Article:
Faceoff: Halloween is my favorite holiday!

Halloween — the word conjures images of plastic skulls, cardboard tombstones and cotton cobwebs. This haunted holiday is unique among all the others in America. Whereas other holidays celebrate love, families, togetherness and even patriotism, Halloween is about celebrating all things spooky.

I absolutely love Halloween. I love all the creative costumes, the candy bags by the pound, the fun horror flicks that flood TV. All of it just brings a smile to my face. But there are those who see this holiday as a macabre mess that’s too scary for kids and too silly for adults. These naysayers think Halloween is a morbid holiday nobody should celebrate, thinking it’s a day only meant to put evil things on a pedestal. These people are looking at Halloween in completely the wrong way.

When I was a kid, there were two main things I loved about Halloween. The first, of course, was all the candy I would get. There was nothing more satisfying for me as a kid then to end a successful night of trick-or-treating with a pillowcase full of candy. The other thing I loved was dressing up as something cool. When I dressed as Dracula, the Wolfman or a mummy, I felt like I became those characters.

As an adult, I still have an appreciation for candy and costumes. However, I have matured and so have my tastes. As such, I have realized that there are more than two reasons to celebrate this holiday.

I won’t deny that part of the holiday is about scaring people. Many people celebrate the holiday by watching horror movies or attending haunted house attractions. People gather around and watch scary movies on TV. It has been argued, however, that the world is a scary enough place without actively seeking out situations that will make you scared. There are terrorists threatening our way of life, contagious illnesses and gun violence in the streets. The world around us is terrifying. Halloween, a holiday that celebrates the scary, can almost be seen as redundant to the naysayers.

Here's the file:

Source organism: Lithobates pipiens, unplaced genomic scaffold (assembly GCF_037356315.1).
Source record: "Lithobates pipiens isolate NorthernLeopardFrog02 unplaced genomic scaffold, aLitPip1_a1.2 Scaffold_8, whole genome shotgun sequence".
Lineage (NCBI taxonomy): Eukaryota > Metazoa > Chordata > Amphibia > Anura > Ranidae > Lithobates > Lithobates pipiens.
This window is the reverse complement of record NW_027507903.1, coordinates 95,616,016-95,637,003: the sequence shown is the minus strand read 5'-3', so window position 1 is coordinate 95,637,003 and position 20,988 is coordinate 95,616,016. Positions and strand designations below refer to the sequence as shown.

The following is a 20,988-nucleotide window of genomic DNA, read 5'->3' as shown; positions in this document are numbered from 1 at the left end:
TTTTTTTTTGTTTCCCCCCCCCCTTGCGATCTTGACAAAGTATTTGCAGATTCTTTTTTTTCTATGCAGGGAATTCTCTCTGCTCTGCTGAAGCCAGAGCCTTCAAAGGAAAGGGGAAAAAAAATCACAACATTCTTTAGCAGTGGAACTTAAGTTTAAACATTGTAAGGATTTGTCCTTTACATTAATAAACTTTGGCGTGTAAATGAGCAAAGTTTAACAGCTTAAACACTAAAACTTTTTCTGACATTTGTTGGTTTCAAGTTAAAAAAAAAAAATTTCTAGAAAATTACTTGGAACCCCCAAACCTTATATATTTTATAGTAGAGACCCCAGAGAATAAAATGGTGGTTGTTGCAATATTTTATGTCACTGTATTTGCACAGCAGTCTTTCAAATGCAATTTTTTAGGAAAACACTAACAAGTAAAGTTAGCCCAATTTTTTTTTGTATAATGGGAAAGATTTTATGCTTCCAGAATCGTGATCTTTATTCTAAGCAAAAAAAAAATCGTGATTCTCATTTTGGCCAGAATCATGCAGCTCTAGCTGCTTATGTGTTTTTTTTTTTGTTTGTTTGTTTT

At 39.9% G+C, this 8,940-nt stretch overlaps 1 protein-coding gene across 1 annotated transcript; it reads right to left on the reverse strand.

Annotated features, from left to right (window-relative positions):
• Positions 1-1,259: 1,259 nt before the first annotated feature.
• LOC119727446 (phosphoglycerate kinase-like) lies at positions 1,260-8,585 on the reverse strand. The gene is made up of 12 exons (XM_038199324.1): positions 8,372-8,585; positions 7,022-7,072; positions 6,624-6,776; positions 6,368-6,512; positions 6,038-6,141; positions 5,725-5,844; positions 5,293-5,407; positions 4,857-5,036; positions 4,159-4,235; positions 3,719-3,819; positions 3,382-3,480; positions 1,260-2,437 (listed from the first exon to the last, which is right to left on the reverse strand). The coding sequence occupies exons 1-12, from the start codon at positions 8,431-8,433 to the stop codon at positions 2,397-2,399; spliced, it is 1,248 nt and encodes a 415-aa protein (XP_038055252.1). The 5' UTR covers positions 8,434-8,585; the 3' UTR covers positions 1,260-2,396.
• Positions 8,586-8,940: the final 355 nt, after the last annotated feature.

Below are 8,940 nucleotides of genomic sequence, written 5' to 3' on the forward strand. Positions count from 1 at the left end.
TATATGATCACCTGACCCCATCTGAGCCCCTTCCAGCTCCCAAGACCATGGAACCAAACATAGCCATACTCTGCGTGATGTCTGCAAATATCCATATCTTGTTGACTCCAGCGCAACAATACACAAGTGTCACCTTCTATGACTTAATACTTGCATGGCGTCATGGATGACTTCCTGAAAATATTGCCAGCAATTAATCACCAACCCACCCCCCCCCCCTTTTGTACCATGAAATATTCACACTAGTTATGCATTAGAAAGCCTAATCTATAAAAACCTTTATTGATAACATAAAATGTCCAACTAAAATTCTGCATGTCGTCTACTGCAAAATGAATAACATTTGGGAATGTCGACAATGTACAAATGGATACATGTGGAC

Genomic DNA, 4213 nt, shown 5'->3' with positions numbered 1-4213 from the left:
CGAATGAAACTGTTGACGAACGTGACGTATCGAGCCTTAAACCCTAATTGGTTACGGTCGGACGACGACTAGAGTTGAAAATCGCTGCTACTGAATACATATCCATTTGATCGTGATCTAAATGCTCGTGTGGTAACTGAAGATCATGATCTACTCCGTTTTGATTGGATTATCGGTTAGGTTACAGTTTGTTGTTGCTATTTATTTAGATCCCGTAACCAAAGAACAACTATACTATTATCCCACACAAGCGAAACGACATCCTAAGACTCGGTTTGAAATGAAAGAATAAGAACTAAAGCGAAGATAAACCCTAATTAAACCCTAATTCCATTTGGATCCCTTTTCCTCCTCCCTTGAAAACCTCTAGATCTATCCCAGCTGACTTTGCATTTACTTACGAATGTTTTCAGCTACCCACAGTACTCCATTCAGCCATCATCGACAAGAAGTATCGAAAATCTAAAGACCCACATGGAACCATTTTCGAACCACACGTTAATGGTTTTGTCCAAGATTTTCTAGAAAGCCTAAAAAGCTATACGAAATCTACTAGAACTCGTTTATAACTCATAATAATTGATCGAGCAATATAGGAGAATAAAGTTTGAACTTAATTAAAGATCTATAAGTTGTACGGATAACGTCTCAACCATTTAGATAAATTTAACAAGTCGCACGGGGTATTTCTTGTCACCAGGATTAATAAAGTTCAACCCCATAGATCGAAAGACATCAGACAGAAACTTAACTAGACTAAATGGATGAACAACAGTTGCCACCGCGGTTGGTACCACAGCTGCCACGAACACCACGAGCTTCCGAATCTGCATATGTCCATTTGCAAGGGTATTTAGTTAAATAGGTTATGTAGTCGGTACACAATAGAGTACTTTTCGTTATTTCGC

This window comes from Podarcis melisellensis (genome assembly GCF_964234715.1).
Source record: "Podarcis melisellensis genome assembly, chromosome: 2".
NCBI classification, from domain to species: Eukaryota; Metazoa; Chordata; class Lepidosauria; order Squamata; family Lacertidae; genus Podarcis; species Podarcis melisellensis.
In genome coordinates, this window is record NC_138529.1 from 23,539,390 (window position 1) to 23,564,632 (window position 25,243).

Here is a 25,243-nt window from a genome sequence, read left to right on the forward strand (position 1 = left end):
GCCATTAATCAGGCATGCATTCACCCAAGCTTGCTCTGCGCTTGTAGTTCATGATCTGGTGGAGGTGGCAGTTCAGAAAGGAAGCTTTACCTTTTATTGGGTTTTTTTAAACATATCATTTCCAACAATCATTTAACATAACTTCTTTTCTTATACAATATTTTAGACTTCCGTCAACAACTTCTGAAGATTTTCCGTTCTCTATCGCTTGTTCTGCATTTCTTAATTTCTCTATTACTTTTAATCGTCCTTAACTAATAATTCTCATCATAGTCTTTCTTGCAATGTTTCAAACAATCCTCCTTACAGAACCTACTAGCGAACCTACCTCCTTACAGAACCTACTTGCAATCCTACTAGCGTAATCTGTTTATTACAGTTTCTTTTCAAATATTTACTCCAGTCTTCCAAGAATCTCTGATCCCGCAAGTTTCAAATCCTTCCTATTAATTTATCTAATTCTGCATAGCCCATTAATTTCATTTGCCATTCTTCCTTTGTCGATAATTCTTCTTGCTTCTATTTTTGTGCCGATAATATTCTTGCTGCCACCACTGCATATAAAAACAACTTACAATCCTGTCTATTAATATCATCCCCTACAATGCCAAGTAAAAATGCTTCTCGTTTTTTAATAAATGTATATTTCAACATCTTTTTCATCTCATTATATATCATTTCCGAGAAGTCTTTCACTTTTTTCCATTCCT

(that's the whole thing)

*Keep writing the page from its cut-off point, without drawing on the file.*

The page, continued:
While fear is definitely a big part of Halloween, I would argue that being afraid is only half of the equation. Halloween is a time of the year where we can experience some of the scariest things we can imagine in a safe and controlled environment. After all, isn’t it fun to be a little scared sometimes? Of course it is. Life without fear is boring. Seeing something scary gives your heart a jolt, gets your adrenaline pumping, makes you feel alive, even when you know there’s no danger around.

The horror genre is about making people experience fear without the threat to their lives. Halloween is about taking those things that scare us and having fun with them. It’s about a night of looking at terror square in the face, screaming and then laughing about it. It’s as much about the fun as it is about the fright.

Take, for example, Halloween Horror Nights at Universal Orlando. This is a huge event that draws big crowds year after year. People flock to the amusement park and walk through sections that have been taken over by zombies and maniacs. They walk through haunted houses themed after crazy clowns, movie monsters and disturbing dolls. People go there to get scared and, right after they scream, they laugh. They hold their chest, take another look at what scared them and laugh until their eyes water. This is because fear, when you’re not in danger, is fun. Experiencing this fear in a controlled environment can even benefit you by making you look at how you deal with fear.

Sure, Halloween may be a holiday that’s seen as a bit morbid. But that doesn’t mean it’s not a time to celebrate, have fun and gather together with your friends and family. It’s a time to have a different kind of fun than we have the rest of the year. So, tell each other scary stories, wear a creepy costume, and try to keep your spirits up. After all, there’s no other holiday quite like Halloween.

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